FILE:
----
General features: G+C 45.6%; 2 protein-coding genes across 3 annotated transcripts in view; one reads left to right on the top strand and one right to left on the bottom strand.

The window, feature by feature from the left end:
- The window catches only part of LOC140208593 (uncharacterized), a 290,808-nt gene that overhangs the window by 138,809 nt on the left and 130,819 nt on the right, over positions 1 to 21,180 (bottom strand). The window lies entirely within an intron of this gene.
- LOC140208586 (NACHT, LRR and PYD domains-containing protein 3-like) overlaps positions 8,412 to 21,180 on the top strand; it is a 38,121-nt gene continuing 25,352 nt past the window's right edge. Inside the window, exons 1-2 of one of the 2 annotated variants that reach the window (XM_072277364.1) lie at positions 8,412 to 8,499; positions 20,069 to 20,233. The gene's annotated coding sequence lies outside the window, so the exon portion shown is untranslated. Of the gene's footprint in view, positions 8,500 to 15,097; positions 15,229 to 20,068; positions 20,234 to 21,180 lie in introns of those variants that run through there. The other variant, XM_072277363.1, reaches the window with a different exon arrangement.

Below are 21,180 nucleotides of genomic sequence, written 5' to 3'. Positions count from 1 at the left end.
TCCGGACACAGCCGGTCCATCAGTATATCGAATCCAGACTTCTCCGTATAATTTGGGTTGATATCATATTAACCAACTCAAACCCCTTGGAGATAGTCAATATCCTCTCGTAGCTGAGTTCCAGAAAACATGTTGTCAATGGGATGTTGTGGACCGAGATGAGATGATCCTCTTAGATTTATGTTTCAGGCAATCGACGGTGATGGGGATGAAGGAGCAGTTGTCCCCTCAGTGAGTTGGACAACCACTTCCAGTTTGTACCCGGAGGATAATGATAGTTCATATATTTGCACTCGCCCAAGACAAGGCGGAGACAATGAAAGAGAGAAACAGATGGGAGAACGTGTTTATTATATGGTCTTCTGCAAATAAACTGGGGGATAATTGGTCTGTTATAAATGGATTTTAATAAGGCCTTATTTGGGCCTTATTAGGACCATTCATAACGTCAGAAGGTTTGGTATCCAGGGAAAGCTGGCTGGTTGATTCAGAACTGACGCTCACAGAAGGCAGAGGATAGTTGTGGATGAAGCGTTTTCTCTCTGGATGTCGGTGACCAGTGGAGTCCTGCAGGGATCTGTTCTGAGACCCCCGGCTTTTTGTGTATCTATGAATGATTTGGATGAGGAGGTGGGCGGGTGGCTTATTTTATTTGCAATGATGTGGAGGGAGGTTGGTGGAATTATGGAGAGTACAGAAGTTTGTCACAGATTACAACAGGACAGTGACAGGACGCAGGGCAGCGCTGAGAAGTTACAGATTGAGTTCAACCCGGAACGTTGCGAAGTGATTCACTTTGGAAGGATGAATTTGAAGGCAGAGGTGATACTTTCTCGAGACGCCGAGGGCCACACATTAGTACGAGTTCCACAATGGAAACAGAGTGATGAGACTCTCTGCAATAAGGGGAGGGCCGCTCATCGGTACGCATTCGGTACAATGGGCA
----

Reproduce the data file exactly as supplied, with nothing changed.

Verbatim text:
General features: G+C 45.6%; 2 protein-coding genes across 3 annotated transcripts in view; one reads left to right on the top strand and one right to left on the bottom strand.

The window, feature by feature from the left end:
- The window catches only part of LOC140208593 (uncharacterized), a 290,808-nt gene that overhangs the window by 138,809 nt on the left and 130,819 nt on the right, over positions 1 to 21,180 (bottom strand). The window lies entirely within an intron of this gene.
- LOC140208586 (NACHT, LRR and PYD domains-containing protein 3-like) overlaps positions 8,412 to 21,180 on the top strand; it is a 38,121-nt gene continuing 25,352 nt past the window's right edge. Inside the window, exons 1-2 of one of the 2 annotated variants that reach the window (XM_072277364.1) lie at positions 8,412 to 8,499; positions 20,069 to 20,233. The gene's annotated coding sequence lies outside the window, so the exon portion shown is untranslated. Of the gene's footprint in view, positions 8,500 to 15,097; positions 15,229 to 20,068; positions 20,234 to 21,180 lie in introns of those variants that run through there. The other variant, XM_072277363.1, reaches the window with a different exon arrangement.

Below are 21,180 nucleotides of genomic sequence, written 5' to 3'. Positions count from 1 at the left end.
TCCGGACACAGCCGGTCCATCAGTATATCGAATCCAGACTTCTCCGTATAATTTGGGTTGATATCATATTAACCAACTCAAACCCCTTGGAGATAGTCAATATCCTCTCGTAGCTGAGTTCCAGAAAACATGTTGTCAATGGGATGTTGTGGACCGAGATGAGATGATCCTCTTAGATTTATGTTTCAGGCAATCGACGGTGATGGGGATGAAGGAGCAGTTGTCCCCTCAGTGAGTTGGACAACCACTTCCAGTTTGTACCCGGAGGATAATGATAGTTCATATATTTGCACTCGCCCAAGACAAGGCGGAGACAATGAAAGAGAGAAACAGATGGGAGAACGTGTTTATTATATGGTCTTCTGCAAATAAACTGGGGGATAATTGGTCTGTTATAAATGGATTTTAATAAGGCCTTATTTGGGCCTTATTAGGACCATTCATAACGTCAGAAGGTTTGGTATCCAGGGAAAGCTGGCTGGTTGATTCAGAACTGACGCTCACAGAAGGCAGAGGATAGTTGTGGATGAAGCGTTTTCTCTCTGGATGTCGGTGACCAGTGGAGTCCTGCAGGGATCTGTTCTGAGACCCCCGGCTTTTTGTGTATCTATGAATGATTTGGATGAGGAGGTGGGCGGGTGGCTTATTTTATTTGCAATGATGTGGAGGGAGGTTGGTGGAATTATGGAGAGTACAGAAGTTTGTCACAGATTACAACAGGACAGTGACAGGACGCAGGGCAGCGCTGAGAAGTTACAGATTGAGTTCAACCCGGAACGTTGCGAAGTGATTCACTTTGGAAGGATGAATTTGAAGGCAGAGGTGATACTTTCTCGAGACGCCGAGGGCCACACATTAGTACGAGTTCCACAATGGAAACAGAGTGATGAGACTCTCTGCAATAAGGGGAGGGCCGCTCATCGGTACGCATTCGGTACAATGGGCA